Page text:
Amputations may be necessary due to many conditions such as:
- Peripheral vascular disease (poor circulation)
- Foot ulcers
- Trauma causing the limb to be crushed or severed
- Congenital defect
How Can a Physical Therapist Help?
Physical therapists help patients prepare for surgery, and regain strength, movement, and function following surgery.
Prior to Surgery
Before surgery, a physical therapist may:
- Prescribe exercises for preoperative conditioning, and to improve the strength and flexibility of the hip and knee
- Teach you how to walk with a walker or crutches
- Educate you about what to expect after the procedure
Your physical therapist will work with you as you heal following the amputation, help to fit your prosthesis, and guide your rehabilitation to ensure you regain your strength and movement in the safest way possible. Treatment may include:
Prevention of contractures: A contracture is the development of soft-tissue tightness that limits joint motion. It is important to prevent contractures early so they do not become permanent. Your therapist will teach you how to stretch and position your limb to maintain normal range of motion.
Compression to reduce swelling: Your physical therapist will help you maintain compression on your residual limb to protect it, reduce and control swelling, and help it heal. Compression can be accomplished by:
- Wrapping the limb with elastic bandages
- Wearing an elastic shrinker sock
These methods also help shape the limb to prepare it for fitting the prosthetic leg.
Pain management: Your physical therapist will help with pain management in a variety of ways, including:
- Manual therapy, which may include “hands-on” treatments performed by your physical therapist, including soft tissue (ie, muscle, tendon) mobilization, joint manipulation, or gentle range-of-motion exercises, in order to improve circulation and joint motion
- Stump management, including skin care and stump sock use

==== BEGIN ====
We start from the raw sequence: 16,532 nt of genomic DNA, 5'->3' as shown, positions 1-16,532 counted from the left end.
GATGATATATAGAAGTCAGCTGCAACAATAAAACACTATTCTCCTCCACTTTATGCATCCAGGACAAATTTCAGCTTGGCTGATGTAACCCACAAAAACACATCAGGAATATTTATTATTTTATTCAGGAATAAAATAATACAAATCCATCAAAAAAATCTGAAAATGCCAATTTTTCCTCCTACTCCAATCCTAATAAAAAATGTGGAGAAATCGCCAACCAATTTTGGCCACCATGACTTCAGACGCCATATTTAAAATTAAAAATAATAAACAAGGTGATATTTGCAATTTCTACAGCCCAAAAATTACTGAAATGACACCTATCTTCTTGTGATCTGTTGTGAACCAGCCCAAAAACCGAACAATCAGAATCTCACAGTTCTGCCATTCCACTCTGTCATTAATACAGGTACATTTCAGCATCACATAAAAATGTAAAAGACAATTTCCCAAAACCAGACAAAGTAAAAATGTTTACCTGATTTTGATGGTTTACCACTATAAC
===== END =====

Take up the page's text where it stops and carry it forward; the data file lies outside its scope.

- Desensitization to help modify how sensitive an area is to clothing, pressure, or touch.
Approximately 80% of people who undergo amputations experience a phenomenon called phantom limb pain, a condition in which some of their pain feels like it is actually coming from the amputated limb. Your physical therapist will work with you to lessen and eliminate the sensation.
Prosthetic fitting and training: Your physical therapist will work with a prosthetist to prescribe the best prosthesis for your life situation and activity goals. The prosthesis will be modified to fit as needed over this time.
Functional training: Your therapist will teach you the skills you need for successful use of your new prosthetic limb. You will learn how to care for your residual limb with skin checks and hygiene, and continue contracture prevention with exercise and positioning.
Your physical therapist will teach you how to put your new prosthesis on and take it off, and how to manage a good fit with the socket type you receive. Your therapist will help you to gradually build up tolerance for wearing your prosthesis for increasingly longer times, while protecting the skin integrity of your residual limb.
Return to Recreational and Sports Activities
If you are active or have a favorite sport your physical therapist can help you choose appropriate adaptive recreation equipment. Depending on your personal goals and preferred leisure activities, the physical therapist can help you return to sports such as golf, hiking, running, swimming, or cycling.